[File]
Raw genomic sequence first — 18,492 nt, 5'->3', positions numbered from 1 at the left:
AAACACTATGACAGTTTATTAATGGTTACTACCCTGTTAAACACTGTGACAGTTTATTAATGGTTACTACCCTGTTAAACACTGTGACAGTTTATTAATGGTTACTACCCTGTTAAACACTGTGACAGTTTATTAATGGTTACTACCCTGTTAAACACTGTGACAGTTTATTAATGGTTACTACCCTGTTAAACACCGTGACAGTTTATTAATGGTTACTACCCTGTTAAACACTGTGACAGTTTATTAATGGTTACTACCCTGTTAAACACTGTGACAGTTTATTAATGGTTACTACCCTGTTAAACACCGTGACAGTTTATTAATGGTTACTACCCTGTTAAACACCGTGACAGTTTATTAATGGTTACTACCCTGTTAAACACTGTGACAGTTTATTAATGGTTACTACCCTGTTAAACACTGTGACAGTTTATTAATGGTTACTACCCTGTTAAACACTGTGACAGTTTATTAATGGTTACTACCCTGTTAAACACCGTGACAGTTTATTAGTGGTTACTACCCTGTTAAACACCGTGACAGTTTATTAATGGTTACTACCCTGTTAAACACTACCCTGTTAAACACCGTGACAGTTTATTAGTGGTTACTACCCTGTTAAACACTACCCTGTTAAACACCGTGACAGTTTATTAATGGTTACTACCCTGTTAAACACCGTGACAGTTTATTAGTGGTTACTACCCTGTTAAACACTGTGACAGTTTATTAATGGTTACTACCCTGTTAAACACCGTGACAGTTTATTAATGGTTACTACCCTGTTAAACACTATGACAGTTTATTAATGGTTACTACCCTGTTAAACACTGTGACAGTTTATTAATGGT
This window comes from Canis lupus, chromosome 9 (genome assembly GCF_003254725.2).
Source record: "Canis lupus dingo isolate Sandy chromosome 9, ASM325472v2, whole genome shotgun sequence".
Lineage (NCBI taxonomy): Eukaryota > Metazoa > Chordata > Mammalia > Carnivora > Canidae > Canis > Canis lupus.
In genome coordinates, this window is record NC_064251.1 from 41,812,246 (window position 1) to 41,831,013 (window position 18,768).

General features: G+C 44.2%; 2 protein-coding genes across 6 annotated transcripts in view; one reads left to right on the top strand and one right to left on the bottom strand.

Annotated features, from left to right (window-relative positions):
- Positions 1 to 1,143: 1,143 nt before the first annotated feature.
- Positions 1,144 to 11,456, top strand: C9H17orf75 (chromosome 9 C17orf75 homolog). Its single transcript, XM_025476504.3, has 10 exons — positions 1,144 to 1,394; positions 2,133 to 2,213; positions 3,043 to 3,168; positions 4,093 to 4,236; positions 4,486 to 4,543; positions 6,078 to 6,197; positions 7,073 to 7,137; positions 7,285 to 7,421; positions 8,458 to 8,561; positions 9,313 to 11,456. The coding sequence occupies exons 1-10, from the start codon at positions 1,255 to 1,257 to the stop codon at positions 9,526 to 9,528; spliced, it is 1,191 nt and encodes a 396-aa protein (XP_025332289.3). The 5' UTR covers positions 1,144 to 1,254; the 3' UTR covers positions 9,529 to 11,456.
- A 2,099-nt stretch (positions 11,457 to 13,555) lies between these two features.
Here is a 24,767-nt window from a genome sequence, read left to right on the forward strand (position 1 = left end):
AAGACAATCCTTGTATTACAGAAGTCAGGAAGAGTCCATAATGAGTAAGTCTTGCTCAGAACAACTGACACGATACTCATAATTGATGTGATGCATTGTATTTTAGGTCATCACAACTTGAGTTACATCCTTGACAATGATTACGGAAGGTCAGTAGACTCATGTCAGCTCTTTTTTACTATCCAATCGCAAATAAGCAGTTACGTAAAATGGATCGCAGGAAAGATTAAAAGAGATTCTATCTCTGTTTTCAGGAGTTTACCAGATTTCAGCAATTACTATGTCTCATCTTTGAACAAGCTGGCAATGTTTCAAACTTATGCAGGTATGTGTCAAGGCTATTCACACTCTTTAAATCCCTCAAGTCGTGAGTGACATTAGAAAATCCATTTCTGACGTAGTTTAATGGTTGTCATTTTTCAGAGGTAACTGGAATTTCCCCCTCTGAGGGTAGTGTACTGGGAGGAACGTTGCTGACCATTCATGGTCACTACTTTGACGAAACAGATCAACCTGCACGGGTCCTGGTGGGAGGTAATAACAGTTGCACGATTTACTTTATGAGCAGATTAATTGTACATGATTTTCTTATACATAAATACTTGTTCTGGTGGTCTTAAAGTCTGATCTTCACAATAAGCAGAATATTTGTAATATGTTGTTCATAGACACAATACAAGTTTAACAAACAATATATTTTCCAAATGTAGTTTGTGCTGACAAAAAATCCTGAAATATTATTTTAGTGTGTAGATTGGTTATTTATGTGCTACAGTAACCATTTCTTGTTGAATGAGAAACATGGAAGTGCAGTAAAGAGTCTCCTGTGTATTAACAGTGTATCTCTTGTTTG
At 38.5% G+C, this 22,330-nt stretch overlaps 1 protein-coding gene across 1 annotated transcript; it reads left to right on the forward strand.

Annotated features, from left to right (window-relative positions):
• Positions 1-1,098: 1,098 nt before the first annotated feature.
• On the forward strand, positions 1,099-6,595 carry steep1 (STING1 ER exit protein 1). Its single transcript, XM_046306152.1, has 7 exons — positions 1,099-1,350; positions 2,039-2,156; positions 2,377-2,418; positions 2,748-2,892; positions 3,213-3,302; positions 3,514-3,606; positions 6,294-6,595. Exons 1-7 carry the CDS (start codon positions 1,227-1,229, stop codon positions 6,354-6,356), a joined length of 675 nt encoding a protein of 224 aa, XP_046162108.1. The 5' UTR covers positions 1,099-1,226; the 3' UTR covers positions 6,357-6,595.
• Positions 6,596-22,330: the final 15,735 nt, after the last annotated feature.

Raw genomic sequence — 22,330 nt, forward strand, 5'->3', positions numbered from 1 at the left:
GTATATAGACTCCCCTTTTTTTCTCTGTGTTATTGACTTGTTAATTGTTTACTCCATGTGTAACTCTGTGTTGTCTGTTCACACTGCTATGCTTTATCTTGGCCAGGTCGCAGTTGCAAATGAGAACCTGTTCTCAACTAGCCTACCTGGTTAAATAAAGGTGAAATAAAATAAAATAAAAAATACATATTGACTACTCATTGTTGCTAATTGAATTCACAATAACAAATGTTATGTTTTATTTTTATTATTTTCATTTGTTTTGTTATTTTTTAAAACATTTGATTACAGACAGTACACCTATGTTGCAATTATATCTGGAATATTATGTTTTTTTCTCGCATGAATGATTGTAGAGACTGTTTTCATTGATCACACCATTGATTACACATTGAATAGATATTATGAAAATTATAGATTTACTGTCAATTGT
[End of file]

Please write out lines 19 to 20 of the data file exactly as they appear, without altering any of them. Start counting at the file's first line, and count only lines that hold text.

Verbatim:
Raw genomic sequence — 22,330 nt, forward strand, 5'->3', positions numbered from 1 at the left:
GTATATAGACTCCCCTTTTTTTCTCTGTGTTATTGACTTGTTAATTGTTTACTCCATGTGTAACTCTGTGTTGTCTGTTCACACTGCTATGCTTTATCTTGGCCAGGTCGCAGTTGCAAATGAGAACCTGTTCTCAACTAGCCTACCTGGTTAAATAAAGGTGAAATAAAATAAAATAAAAAATACATATTGACTACTCATTGTTGCTAATTGAATTCACAATAACAAATGTTATGTTTTATTTTTATTATTTTCATTTGTTTTGTTATTTTTTAAAACATTTGATTACAGACAGTACACCTATGTTGCAATTATATCTGGAATATTATGTTTTTTTCTCGCATGAATGATTGTAGAGACTGTTTTCATTGATCACACCATTGATTACACATTGAATAGATATTATGAAAATTATAGATTTACTGTCAATTGT